There are now 400 service stations across Australia selling ethanol and biodiesel blends. BP recently opened three sites in Canberra, primarily to provide E10 to various government fleets. Likewise, Shell recently launched Shell Optimax Extreme, a super-high-octane fuel formulated with 5 percent ethanol. The Optimax Extreme fuel was recently announced to be the official fuel of the V8 Supercars Championship for 2006. The Australian independent fuel companies have continued to be big contributors in promoting ethanol use. United sells ethanol blends at over 90 locations across Australia. "I'm very pleased with the progress that's being madeit's more than I expected," Howard said in a release. "We have, I believe, restored a lot of confidence in the use of biofuels, particularly ethanol."

While consumer confidence in ethanol appears to be on the rise in Australia, the useand reputationof biofuels have been on a roller coaster ride of public acceptance and political favor for years. Elliott credits the lack of widespread consumer support for biofuels to misinformation and a lack of concerted public, education campaigns. Recently, consumers fears of ethanol started to fade as gasoline prices jumped to record levels. Now, in addition to federal and state plans to boost ethanol production and use, ethanol stakeholders hope a well-timed conference will strengthen the growing trend toward supporting the fuel. Ethanol 2006 Australia, a conference being organized by BBI International, will be held May 8-11, in Brisbane, Queensland.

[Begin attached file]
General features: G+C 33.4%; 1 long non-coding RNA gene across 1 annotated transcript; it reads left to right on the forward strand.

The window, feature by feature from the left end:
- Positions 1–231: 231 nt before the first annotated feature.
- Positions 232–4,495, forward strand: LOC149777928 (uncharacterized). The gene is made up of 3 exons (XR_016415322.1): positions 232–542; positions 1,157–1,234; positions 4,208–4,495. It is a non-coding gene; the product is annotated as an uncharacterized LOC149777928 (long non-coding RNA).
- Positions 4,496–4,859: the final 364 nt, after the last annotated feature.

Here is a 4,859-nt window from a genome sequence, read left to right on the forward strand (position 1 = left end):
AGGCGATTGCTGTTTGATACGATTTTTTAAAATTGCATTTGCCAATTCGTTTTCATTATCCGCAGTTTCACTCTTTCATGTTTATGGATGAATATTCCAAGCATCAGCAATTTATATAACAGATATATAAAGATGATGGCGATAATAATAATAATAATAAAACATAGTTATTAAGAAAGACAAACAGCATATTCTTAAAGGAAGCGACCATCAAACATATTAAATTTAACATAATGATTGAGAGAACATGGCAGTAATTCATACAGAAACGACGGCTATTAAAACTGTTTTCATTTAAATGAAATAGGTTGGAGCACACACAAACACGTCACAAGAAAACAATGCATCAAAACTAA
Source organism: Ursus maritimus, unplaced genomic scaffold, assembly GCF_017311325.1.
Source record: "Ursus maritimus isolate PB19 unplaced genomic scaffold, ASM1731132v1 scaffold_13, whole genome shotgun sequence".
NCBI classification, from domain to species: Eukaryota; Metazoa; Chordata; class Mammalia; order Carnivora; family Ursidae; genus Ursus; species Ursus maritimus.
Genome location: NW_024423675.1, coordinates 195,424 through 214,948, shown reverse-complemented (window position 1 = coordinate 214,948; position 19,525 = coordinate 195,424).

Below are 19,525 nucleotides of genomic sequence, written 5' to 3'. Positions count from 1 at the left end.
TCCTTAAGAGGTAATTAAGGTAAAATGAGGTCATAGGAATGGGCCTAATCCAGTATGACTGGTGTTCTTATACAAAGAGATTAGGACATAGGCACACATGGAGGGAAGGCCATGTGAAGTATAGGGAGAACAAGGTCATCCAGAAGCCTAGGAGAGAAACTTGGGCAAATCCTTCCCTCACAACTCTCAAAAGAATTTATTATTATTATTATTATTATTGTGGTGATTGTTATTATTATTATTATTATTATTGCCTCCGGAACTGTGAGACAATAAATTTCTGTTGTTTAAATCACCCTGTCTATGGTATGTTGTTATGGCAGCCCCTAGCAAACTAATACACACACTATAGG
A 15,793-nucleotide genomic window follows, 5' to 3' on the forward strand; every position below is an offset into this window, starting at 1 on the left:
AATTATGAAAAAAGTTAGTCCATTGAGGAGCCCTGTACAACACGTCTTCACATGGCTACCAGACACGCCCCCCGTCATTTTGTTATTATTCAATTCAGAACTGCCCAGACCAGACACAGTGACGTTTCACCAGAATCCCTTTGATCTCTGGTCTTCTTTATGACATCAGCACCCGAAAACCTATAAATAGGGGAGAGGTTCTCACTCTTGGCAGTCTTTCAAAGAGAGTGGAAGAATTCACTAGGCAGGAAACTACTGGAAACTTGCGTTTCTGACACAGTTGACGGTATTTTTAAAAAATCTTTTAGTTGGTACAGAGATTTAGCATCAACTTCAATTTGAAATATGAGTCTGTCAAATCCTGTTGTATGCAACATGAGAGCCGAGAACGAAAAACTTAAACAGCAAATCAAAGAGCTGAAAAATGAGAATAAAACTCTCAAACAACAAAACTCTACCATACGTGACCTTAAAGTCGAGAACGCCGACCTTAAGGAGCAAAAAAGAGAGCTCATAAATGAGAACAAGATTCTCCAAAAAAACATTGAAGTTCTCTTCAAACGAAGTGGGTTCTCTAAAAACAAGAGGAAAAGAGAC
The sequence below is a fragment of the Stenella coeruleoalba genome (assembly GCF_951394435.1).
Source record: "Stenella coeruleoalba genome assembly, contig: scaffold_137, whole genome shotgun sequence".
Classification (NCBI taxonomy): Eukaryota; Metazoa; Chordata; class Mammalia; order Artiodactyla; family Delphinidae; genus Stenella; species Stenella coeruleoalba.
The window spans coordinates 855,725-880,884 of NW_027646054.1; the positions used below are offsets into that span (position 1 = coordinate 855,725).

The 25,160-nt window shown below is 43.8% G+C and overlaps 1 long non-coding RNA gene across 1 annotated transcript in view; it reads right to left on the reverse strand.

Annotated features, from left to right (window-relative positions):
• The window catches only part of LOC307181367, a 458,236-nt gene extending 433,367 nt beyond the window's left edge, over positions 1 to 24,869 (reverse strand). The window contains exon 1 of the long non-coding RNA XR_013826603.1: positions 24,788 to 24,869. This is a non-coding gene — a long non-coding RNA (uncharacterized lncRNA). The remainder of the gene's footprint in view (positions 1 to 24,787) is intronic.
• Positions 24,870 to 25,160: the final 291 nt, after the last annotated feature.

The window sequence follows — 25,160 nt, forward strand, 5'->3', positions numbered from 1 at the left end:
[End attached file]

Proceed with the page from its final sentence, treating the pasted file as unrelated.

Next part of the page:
A conference that could jumpstart an industry
Ethanol 2006 Australia will provide an invaluable and timely opportunity for stakeholders and advocates of ethanol to discuss how Australia will meet the ethanol production and usage targets recently set by state and federal governments. Conference organizers are expecting over 400 attendees and have added a trade show that will include more than 35 exhibitors from all over the world.